Newcomers with innovative technologies can steal markets and leave established companies high and dry, so executives must be forward-thinking and ready to change course, as Charles Orton-Jones reports
What should you do when a disruptive new technology appears in your market? It is a common scenario, yet even the most successful firms can be seized with panic when it happens.
When digital cameras appeared, Kodak ignored the new market. As a result Kodak went into Chapter 11 last year. High street retailers were pathetically slow in dealing with online rivals, such as Natalie Massenet’s NET-A-PORTER and Nick Robertson’s Asos.com. Book stores, such as Barnes & Noble and Waterstones, were hammered by Amazon’s Kindle. HMV was skewered by iTunes and Spotify. Sat nav makers Garmin and TomTom are now looking nervously as smartphones gobble up their market, and foreign exchange brokers are watching online P2P exchanges, such as TransferWise.
Every industry is vulnerable. So what should you do when a truly disruptive force enters your space?
“First of all, sack anyone who says ‘If it ain’t broke, don’t fix it’,” says Alastair Herbert, managing director of brand analytics firm Linguabrand. Denial it not an option.
The leaders at the helm will need to show gumption to carry on and steer the large ship in a different direction
Inertia solved, you’ll now need a strategy. Andrew Poppleton, managing director of technology at Accenture UK & Ireland, says diversifying to a new market can be an attractive option: “Fujifilm, for example, has survived the transformation to digital photography by transitioning to other products and services that draw on subsidiary technologies, ranging from nanotechnology to the manufacture of flat-panel TVs,” he says. “A move into cosmetics, for example, was made possible by repurposing chemical processes developed to keep photos from fading.”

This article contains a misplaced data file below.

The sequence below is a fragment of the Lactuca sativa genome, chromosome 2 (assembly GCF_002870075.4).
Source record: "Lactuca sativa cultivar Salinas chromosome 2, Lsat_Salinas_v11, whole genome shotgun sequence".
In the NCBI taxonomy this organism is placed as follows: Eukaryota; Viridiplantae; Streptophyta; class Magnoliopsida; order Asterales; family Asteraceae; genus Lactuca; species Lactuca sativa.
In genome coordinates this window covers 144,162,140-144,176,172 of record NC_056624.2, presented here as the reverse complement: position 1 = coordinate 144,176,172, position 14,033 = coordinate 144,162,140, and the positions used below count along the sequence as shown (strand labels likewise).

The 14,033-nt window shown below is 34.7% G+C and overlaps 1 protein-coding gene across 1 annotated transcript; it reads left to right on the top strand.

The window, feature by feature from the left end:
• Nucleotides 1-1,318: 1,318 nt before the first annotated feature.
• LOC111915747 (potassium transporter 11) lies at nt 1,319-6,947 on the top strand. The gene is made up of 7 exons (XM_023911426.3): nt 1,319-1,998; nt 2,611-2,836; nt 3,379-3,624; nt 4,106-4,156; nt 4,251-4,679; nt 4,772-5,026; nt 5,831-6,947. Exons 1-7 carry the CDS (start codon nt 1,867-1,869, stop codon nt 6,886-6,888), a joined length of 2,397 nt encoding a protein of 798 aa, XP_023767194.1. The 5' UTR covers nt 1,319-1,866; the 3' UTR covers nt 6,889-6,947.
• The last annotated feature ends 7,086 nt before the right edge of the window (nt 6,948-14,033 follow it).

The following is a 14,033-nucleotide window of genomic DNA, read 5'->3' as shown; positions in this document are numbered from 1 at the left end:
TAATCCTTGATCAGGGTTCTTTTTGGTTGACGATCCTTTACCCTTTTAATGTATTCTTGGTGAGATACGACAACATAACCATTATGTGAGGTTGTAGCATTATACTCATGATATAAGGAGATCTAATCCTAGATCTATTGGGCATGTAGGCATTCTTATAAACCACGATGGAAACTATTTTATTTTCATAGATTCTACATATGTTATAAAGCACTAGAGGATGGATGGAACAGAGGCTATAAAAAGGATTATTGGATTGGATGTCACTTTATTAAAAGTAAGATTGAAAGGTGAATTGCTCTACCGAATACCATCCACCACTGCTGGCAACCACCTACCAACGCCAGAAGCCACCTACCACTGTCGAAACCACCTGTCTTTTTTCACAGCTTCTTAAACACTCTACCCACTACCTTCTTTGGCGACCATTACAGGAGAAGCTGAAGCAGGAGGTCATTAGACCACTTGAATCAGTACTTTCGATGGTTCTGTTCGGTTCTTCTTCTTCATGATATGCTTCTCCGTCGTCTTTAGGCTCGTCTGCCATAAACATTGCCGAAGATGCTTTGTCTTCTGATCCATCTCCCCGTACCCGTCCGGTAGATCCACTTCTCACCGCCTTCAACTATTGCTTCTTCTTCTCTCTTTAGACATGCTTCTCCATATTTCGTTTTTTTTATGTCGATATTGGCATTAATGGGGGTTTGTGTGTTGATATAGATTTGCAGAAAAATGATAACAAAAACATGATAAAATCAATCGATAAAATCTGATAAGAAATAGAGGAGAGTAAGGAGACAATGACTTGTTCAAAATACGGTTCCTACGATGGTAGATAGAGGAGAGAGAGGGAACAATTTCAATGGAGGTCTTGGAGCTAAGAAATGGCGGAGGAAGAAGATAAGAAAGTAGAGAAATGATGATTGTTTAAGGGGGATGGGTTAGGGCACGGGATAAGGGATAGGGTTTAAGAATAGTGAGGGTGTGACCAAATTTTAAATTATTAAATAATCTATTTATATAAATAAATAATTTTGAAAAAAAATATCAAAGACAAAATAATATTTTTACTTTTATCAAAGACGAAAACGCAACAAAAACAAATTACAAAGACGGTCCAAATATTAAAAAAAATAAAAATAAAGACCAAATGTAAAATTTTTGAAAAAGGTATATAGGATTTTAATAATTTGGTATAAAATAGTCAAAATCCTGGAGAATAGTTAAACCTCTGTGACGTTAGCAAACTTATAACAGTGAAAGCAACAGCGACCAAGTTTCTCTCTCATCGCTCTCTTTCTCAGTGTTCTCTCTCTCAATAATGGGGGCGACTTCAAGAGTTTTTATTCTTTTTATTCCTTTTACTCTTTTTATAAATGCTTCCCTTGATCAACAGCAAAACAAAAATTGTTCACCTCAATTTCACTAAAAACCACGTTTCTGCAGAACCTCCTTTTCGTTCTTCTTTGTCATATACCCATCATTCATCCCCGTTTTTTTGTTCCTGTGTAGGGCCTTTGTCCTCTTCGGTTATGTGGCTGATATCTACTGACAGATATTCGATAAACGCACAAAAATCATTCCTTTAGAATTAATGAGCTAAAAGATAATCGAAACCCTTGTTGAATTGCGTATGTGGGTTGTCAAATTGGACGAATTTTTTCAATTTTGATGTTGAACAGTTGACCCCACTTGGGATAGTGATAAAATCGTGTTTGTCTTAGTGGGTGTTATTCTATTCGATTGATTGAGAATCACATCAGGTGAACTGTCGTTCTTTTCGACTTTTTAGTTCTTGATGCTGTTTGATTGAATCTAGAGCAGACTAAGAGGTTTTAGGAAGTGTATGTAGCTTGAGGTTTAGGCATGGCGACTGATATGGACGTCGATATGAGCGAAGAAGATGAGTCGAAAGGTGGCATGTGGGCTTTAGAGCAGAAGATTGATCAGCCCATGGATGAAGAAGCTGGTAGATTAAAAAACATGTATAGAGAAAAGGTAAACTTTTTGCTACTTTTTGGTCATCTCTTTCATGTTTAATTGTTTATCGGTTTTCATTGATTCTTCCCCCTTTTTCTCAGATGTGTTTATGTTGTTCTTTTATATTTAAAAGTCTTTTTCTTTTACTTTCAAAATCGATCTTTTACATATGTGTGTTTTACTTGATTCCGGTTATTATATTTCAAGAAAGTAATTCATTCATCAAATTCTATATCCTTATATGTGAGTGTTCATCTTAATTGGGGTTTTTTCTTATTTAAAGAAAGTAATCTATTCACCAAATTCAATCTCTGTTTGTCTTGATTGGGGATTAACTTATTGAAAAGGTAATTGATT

A more subtle version of this is the “pivot”. Dheeraj Pandey, chief executive of virtual computing provider Nutanix, says: “When Intel was disrupted on economies of scale by Japanese memory manufacturers, it was forced to move to a new business of microprocessors. The leaders at the helm, typically the founders who have the most loyalty to the business, will need to show gumption to carry on and steer the large ship in a different direction. Pivot could also mean moving to emerging value-conscious markets where price still appeals to consumers. Nokia and BlackBerry are trying to do that now.”
You could imitate. “Good enough economics” means under-cutting the disruptor on price, with a similar product. Samsung did this against the iPhone and then climbed up the quality ladder. Now Huawei is doing what Samsung did.
Last resort? Buy them. Facebook spent $1 billion on Instagram, which had never produced a dollar of revenue, to head-off its photo-sharing model.
You can’t always be the number-one innovator in your sector. But as grizzled survivors, such as IBM and Microsoft prove again and again, it is possible to thrive no matter how turbulent your sector is.